Urinary tract infections in dogs are completely normal. My dog, Kylie, develops a UTI (urinary tract infection) at least two or three times per year. Each time she is treated with antibiotics and is back to her old self in no time at all. Dogs that constantly develop urinary tract infections may have a bigger medical issue and should be examined by a veterinarian in order to be diagnosed properly.
As mentioned above, recurrent urinary tract infections are NOT normal. Below are several conditions that can cause UTIs in dogs (or UTI like symptoms).
A tumor growing in a dog’s bladder can cause a UTI (or UTI like symptoms) to develop. Symptoms include blood in the urine, straining to pee, or urinating small amounts over and over again (in a short amount of time). Most tumors are diagnosed quickly using an ultrasound machine or x-ray (with dye contrast).
When a dog has a certain type of bacteria in their urine, it is possible for a urinary stone known as a struvite to form. This and other types of stones can lodge in a dog’s kidney, urethra or bladder causing the same type of symptoms that occur when a dog has a urinary tract infection (painful urination, blood in the urine and frequent urges to urinate).
It can be difficult to diagnose a kidney infection because they are often mistaken for a simple bladder infection. A kidney infection develops when bacteria travels up the ureter and infects a kidney. A dog with a kidney infection may have a fever, back ache, lethargy, loss of appetite and blood in the urine. The good news is that canine kidney infections are treated (most of the time successfully) with a lengthy course of antibiotics.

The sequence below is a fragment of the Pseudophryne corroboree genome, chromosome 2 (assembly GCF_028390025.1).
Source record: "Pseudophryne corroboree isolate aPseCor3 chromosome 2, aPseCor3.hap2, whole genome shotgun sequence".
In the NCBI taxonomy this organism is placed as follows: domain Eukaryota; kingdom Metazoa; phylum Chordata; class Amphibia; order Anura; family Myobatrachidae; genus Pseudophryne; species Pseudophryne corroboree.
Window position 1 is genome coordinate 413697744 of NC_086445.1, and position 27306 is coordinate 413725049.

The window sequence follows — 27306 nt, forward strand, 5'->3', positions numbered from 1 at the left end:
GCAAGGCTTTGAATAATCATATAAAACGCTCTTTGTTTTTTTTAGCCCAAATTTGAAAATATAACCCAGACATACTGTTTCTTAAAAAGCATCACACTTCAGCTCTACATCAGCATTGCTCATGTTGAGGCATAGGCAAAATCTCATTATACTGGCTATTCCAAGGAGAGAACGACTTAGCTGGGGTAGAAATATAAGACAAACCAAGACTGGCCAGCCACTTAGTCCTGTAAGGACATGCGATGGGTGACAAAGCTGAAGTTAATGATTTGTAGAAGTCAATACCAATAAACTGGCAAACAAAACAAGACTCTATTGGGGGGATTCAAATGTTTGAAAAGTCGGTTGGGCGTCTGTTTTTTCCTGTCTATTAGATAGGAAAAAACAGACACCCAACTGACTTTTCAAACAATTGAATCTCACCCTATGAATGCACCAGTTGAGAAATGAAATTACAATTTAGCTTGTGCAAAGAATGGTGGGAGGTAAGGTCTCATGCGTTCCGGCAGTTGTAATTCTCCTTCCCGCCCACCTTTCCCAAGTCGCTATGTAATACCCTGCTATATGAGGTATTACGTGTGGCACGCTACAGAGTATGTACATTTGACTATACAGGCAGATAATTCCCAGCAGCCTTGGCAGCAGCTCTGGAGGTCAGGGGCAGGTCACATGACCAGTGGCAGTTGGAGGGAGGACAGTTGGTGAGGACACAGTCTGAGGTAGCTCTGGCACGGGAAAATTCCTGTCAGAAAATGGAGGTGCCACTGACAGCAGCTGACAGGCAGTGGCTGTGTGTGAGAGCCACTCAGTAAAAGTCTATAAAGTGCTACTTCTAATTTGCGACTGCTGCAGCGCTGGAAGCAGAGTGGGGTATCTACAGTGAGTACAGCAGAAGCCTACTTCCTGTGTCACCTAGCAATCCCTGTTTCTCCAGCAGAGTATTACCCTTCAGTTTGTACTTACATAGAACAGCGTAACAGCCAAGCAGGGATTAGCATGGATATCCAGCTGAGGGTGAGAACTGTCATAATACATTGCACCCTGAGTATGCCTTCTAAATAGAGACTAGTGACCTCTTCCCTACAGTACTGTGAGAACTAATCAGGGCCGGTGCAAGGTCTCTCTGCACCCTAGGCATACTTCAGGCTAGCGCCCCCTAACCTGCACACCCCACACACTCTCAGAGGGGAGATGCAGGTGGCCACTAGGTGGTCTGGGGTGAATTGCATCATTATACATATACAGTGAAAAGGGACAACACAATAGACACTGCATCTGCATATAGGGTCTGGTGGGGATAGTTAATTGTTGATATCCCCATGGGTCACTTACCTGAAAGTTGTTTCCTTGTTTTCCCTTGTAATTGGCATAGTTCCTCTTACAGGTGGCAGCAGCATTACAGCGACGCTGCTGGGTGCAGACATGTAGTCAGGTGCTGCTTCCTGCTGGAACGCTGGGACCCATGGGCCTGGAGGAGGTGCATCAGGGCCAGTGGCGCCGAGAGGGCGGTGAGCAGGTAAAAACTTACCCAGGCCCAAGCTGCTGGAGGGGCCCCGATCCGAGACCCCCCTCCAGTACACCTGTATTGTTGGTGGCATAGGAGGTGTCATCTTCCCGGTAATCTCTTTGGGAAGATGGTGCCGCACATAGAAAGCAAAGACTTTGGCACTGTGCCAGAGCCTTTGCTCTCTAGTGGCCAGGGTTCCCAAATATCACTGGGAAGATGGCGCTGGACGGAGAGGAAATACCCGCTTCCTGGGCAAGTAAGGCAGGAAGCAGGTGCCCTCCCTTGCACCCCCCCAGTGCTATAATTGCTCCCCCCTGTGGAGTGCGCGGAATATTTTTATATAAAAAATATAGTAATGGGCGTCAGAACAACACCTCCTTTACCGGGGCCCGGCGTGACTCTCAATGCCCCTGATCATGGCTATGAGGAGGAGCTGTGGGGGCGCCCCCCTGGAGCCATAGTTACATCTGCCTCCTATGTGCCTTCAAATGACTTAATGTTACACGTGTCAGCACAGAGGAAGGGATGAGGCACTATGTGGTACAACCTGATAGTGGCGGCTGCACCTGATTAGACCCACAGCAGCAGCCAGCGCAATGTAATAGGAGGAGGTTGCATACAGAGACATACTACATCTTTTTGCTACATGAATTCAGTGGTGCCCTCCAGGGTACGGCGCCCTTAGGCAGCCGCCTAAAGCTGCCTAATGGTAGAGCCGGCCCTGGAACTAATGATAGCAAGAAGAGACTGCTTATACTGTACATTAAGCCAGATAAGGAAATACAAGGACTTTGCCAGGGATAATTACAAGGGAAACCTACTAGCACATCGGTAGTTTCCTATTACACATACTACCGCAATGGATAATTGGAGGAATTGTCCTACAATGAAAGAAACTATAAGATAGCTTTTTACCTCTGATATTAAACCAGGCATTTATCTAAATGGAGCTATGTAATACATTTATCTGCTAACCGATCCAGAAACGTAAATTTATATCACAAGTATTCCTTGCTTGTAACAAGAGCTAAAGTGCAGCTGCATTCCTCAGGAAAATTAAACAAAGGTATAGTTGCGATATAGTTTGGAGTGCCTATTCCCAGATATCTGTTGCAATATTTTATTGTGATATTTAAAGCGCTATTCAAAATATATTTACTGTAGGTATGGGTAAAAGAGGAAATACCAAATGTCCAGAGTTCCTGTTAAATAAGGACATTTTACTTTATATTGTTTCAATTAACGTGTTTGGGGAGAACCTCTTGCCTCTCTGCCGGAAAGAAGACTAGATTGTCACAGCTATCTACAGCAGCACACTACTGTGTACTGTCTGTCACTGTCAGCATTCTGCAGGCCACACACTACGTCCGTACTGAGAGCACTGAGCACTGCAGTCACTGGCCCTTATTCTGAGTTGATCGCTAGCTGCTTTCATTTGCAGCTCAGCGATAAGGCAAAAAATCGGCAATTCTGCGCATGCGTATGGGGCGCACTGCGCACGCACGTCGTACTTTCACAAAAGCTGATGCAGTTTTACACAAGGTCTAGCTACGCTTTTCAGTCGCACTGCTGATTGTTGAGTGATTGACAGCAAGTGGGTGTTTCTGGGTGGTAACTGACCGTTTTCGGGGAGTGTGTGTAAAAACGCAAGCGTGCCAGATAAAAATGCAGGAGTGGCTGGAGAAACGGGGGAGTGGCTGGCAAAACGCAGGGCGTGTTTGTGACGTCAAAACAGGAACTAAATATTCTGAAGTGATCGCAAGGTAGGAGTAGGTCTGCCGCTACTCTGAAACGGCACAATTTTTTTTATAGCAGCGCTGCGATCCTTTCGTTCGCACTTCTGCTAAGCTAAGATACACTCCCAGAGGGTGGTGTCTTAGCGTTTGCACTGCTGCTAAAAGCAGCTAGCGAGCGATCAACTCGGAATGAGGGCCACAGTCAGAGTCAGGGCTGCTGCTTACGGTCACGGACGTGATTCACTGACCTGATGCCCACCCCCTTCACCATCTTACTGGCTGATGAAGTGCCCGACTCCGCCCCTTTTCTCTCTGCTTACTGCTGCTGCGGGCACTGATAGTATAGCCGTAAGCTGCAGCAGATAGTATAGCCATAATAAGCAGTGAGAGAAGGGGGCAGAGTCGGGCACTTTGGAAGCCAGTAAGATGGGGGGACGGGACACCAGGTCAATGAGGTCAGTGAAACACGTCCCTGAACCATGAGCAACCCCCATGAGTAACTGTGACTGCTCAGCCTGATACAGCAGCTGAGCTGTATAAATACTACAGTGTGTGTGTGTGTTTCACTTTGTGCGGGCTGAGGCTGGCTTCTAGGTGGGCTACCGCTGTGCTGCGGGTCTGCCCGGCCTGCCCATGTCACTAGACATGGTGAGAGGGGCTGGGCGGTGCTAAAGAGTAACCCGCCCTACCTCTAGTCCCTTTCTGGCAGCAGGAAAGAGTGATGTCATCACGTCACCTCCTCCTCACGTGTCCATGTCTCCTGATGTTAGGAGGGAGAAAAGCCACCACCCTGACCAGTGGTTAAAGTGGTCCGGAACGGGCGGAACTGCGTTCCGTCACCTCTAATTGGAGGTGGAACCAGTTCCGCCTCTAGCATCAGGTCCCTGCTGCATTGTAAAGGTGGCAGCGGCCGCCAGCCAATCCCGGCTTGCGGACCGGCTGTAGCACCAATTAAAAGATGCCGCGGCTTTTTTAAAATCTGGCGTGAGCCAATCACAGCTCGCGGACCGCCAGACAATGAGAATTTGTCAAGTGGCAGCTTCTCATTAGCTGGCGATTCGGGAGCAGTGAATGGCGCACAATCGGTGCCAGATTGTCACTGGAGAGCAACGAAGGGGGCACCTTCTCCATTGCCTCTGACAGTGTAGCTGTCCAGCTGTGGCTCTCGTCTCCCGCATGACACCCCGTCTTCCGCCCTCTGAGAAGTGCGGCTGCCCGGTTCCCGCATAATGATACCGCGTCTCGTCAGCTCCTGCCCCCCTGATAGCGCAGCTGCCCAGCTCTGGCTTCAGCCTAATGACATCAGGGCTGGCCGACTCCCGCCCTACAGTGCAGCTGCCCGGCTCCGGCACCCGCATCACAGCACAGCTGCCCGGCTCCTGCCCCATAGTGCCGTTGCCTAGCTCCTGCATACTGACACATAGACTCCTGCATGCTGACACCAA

Birth defects of the bladder or ureters can also cause constant urinary tract infections. Diseases such as Cushings or diabetes can also cause UTIs to occur because conditions such as these weaken a dog’s body making them less resistant to infection.
Being proactive when it comes to your dog’s healthcare is very important. Just because your dog develops the occasional urinary tract infection does NOT mean he or she has a more serious condition (such as a bladder tumor or kidney stones). However, it is important that you take your dog to the vet so that the veterinarian can thoroughly examine your pet and make the proper diagnosis. That’s it for now my dog loving friends. Until next time! Woof!
Additional Note: While doing my research for this post, I came across the word ureter. Now if you are anything like me, then you don’t have an extensive knowledge of medical jargon. So here is the definition of ureter (I had to look it up): Noun – A muscular duct or tube conveying urine from the kidneys to the bladder.
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